On Elephantine, Maurice Louca and his 12-piece ensemble bring together the cosmic jazz of Sun Ra and a variety of influences from Louca's own Egypt. The result is something majestic and sublime, anchored by Louca's piano and guitar playing, and occasionally loosed into free jazz ecstasy. Released on Sub Rosa.
Limited Vinyl LP £17.99 SRV474
Orange coloured vinyl LP on Sub Rosa. Edition of 300 copies.
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Only a lazy reviewer would use an album’s name to kick off their review right? It’s a bit heavy handed, a bit lacking in imagination. A reviewer shouldn’t be so easily led. And yet here we are. Maurice Louca has released an album that can be easily described as Elephantine. This is a beast of an album. It’s there, oh it’s definitely there, but it was a quiet dignity that means it avoids being obnoxious.
Elephantine is a beautiful marriage of big band free jazz and the musical influences from Louca’s Egypt. With genuine ease he fits the phrygian key, common in Arab music, into the general shape of a big band. Despite the instrumentation, this is music that is confident in its Arab roots.
Louca opens the album unaccompanied on the guitar. Slowly he’s joined by percussion, and most dramatically, horns. It’s the horns that grant Elephantine its vitality. Baritone sax plays off against tenor against alto. The relationship and conflict between them drives everything forward. They harmonise on ‘Laika’, they explode into free jazz excess on ‘One More for the Gutter’ (along with every other member of the band). After this moment of chaos, Louca reigns the band in with the help of female vocalist Nadah El Shazly whose beautiful singing bring Elephantine the closest it gets to more traditional Egyptian musics.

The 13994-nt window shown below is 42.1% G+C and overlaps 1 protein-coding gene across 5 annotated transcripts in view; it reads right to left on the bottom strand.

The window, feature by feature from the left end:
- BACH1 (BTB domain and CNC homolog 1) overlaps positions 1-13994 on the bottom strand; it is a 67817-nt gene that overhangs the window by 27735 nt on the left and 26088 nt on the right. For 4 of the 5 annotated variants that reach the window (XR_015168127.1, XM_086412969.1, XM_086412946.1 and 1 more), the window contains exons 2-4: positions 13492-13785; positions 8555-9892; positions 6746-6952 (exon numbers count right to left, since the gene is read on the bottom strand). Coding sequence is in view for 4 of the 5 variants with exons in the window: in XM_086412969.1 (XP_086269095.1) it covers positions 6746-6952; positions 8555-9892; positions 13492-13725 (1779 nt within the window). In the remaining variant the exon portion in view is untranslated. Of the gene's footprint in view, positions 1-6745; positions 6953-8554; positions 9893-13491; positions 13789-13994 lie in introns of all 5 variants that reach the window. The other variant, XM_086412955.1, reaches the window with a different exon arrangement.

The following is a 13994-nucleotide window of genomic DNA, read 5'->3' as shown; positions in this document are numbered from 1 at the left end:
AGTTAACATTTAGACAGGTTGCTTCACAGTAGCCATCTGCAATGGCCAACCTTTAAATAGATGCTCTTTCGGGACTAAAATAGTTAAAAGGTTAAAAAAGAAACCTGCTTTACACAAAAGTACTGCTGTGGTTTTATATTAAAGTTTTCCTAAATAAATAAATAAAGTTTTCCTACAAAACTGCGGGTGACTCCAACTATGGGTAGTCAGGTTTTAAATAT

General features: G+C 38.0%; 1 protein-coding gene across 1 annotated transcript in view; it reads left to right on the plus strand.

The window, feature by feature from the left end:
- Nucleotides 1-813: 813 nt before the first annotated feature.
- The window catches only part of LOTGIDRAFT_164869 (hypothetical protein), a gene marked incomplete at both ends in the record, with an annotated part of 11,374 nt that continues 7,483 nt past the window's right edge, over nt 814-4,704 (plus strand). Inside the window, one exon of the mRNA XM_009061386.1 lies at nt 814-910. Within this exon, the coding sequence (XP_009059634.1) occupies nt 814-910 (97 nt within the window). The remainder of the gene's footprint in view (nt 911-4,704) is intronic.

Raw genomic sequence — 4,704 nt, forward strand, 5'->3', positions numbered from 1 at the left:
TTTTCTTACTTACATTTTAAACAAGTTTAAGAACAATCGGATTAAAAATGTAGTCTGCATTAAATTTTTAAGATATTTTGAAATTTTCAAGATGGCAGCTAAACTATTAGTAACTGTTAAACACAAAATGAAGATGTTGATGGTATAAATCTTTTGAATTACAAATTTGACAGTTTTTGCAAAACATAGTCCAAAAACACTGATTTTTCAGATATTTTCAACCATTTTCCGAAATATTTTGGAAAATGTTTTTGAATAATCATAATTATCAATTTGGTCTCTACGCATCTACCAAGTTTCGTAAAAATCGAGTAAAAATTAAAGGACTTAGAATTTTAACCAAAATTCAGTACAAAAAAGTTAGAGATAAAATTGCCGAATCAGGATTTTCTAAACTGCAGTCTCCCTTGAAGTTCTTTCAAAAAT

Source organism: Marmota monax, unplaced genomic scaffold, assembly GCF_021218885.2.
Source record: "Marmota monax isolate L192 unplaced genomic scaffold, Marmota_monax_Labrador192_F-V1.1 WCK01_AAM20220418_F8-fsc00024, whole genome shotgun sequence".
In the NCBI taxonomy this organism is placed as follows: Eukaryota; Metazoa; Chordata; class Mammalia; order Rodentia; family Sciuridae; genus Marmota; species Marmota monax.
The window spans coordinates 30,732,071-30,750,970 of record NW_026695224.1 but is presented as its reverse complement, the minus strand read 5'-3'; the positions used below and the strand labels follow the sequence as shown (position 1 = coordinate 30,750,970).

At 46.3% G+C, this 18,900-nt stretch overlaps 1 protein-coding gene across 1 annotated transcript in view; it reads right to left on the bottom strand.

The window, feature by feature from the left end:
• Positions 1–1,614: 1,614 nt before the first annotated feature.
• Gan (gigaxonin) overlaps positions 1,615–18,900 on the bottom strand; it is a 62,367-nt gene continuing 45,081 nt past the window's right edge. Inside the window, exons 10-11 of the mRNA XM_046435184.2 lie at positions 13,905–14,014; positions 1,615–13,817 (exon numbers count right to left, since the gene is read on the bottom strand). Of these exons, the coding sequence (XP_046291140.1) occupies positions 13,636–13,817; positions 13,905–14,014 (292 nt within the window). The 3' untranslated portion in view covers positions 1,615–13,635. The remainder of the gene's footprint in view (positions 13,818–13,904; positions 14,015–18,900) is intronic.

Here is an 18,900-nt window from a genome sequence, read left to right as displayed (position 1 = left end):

The album closes with a moment of massive intensity. ‘Al Khawaga’ features Louca’s entire band playing the same riff together, to absolute gut busting effect. Then silence. Then the riff again. Then more silence. The tension in the gaps is unbearable. It’s enormous. It’s elephantine.
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